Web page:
Are you quarantined at home and still looking at that remodel project you were planning
to do, but COVID happened and you became preoccupied? Moving forward in these
crazy times might seem unrealistic, but I assure you design does not have to wait!
You might not be ready to take on a remodel just yet, but you CAN start the planning
process and even start the design layout and finish and fixture selections. You just
might be surprised at how much can be accomplished up to the point of starting
Here are a few strategies to get you started…
01 | START AT THE END
It might sound counter-intuitive, but your successful project is all about the dreaming,
planning, and preparing. If you don’t know what you want to end up with, how will you
know how to get there? I’ve worked on many projects and one common denominator is
that being in a hurry and not putting a solid plan in place will leave you with nothing but
headaches and heartache. Potential clients will call me and say “we’ve been thinking
about remodeling for the past year and we’re ready to start and we need it completed in
3 months.” And they often have no idea what their budget is, they aren’t sure of their
style, they might not even agree with their spouse about the end result, and they don’t
have a contractor. Don’t get me wrong, being enthusiastic and ready to start are great,
but you want to be sure to allow time to really prepare so that construction moves along
as smooth as possible.
Here are some things to ponder and get you started:
- What is your over-arching goal? Do you really need more space, or do you need your
existing space to be more functional?
- Is your family growing or shrinking?
- How long would you like to stay in your home?
- Do you need accessibility now (or in the near future) so you can stay in your home?
- How will these changes impact your life? Will you feel more at ease, comfortable, happy?
- What is currently working in the space you want to remodel? More importantly, what’s
not working? Is it crowded or arranged awkwardly? What’s the flow of the space? Is it
the catch-all space?
- Don’t forget to think about your budget. While no one wants to reveal their number
out of the gate, by doing so will help your designer/contractor guide you to the right
- Don’t limit your ideas out of the gate, assuming you can’t afford something. Dreaming
is free. Once you have your must haves and start putting a price to each of those
things, you’ll start asking yourself ‘how important is this to my project goal’. If you have
to let it go, so be it. Because when the project is finished, you’ll know that what you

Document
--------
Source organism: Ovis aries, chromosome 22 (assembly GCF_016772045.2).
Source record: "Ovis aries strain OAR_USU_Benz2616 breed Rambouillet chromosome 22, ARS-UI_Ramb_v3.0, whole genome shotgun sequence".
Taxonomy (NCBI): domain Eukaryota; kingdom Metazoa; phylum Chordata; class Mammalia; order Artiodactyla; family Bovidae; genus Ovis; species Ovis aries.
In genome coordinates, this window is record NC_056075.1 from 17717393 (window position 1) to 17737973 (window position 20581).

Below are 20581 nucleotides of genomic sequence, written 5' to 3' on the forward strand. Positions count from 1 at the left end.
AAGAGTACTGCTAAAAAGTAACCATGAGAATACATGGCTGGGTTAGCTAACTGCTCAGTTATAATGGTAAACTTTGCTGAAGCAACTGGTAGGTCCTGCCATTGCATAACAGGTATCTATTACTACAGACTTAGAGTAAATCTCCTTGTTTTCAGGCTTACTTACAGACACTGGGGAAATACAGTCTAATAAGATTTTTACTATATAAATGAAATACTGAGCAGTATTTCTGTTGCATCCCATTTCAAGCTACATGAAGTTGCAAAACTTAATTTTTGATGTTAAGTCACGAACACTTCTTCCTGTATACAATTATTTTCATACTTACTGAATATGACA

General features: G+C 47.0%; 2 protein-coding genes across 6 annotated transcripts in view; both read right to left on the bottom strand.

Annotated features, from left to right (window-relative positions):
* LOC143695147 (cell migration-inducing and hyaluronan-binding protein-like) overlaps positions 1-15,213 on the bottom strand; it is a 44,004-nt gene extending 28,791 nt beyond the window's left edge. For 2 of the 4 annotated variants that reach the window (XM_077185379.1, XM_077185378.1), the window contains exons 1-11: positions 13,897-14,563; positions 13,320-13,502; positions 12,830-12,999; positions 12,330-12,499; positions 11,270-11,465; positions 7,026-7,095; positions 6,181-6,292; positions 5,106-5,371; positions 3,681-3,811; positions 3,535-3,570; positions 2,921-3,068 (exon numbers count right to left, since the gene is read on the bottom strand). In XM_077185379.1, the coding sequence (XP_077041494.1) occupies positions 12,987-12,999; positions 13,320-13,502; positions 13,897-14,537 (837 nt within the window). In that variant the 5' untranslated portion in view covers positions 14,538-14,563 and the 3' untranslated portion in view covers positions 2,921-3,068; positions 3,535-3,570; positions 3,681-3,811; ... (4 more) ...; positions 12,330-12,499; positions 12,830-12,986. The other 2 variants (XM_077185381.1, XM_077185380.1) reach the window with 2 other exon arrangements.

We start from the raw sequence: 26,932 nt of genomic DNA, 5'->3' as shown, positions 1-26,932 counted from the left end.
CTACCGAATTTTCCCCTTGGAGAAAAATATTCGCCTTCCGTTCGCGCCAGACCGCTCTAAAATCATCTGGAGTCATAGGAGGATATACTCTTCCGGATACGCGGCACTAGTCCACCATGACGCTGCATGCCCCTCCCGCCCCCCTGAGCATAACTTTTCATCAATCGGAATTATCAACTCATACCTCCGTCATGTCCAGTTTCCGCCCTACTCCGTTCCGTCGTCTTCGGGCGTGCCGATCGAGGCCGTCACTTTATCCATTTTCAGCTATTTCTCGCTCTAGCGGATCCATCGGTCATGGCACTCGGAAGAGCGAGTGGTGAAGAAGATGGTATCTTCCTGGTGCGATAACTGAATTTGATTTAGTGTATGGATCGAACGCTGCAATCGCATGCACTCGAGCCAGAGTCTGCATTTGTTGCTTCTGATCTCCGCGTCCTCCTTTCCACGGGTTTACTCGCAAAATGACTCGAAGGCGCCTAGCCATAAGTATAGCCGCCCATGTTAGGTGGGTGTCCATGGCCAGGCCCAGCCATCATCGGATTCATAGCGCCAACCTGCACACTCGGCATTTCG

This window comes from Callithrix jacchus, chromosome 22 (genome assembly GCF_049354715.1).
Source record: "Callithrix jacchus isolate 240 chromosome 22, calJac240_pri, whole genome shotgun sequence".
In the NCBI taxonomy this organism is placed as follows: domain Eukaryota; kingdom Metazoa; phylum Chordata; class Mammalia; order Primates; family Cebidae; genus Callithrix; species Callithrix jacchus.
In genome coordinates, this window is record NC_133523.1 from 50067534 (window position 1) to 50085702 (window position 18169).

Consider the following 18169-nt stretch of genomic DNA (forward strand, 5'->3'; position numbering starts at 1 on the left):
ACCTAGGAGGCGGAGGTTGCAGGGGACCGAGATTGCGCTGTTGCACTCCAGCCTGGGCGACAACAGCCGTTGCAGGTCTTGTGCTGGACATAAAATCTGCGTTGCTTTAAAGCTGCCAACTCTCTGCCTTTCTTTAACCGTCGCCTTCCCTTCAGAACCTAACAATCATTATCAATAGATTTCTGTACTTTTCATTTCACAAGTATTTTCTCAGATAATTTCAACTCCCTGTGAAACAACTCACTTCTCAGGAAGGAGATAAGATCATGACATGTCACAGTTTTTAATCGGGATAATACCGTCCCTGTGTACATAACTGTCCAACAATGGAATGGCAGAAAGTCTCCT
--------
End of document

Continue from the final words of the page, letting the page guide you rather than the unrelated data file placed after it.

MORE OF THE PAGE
have is what you wanted and were willing to afford, resulting in no regrets and
wondering at the end of the project.
02 | HIRING A CONTRACTOR
One might think that time and money are the most important factors when it comes to
hiring a contractor. But really, it’s accuracy, integrity, and communication.
- If you hire a contractor and it turns out they don’t pay attention to detail (accuracy),
you’ll pay to fire them and hire someone else. Or you’ll pay in time to have them redo
it, resulting in a delay in the project schedule.
- If you hire a contractor who says they’ll show up but don’t (integrity), you’ll pay in the
form of time it takes to track them down to complete your project.
- If you hire a contractor who can’t communicate the schedule or why you’re getting
change orders, you’ll pay both in time and money.
This stage can be challenging and frustrating, but is oh so important. Trust me, I’ve
done my own remodel project and I also ran into issues. But what I learned has been
invaluable to understanding what you might go through on your own remodel, and can
help you navigate the project path. If there are three things I know for sure: 1) I’m
human and I don’t know everything…how frustrating is that?!, 2) anything can
happen and usually does, and 3) it will always cost more than you think and if you try to
skimp in the beginning, you may not be happy in the end. For all these reasons, that is
why you want to be sure that the team you hire are all working together for you. Then
create a plan. Start by dreaming of all that you want, get the costs for that and then if
needed you can reduce costs based on importance vs price.
I’ve been involved with many remodels for my clients and some have gone better than
others. If I’m honest, I learn something new on every project. Every. Project. Some are
new ways of how to design and build. Some are about the process. All of which I take
forward with me into the next project.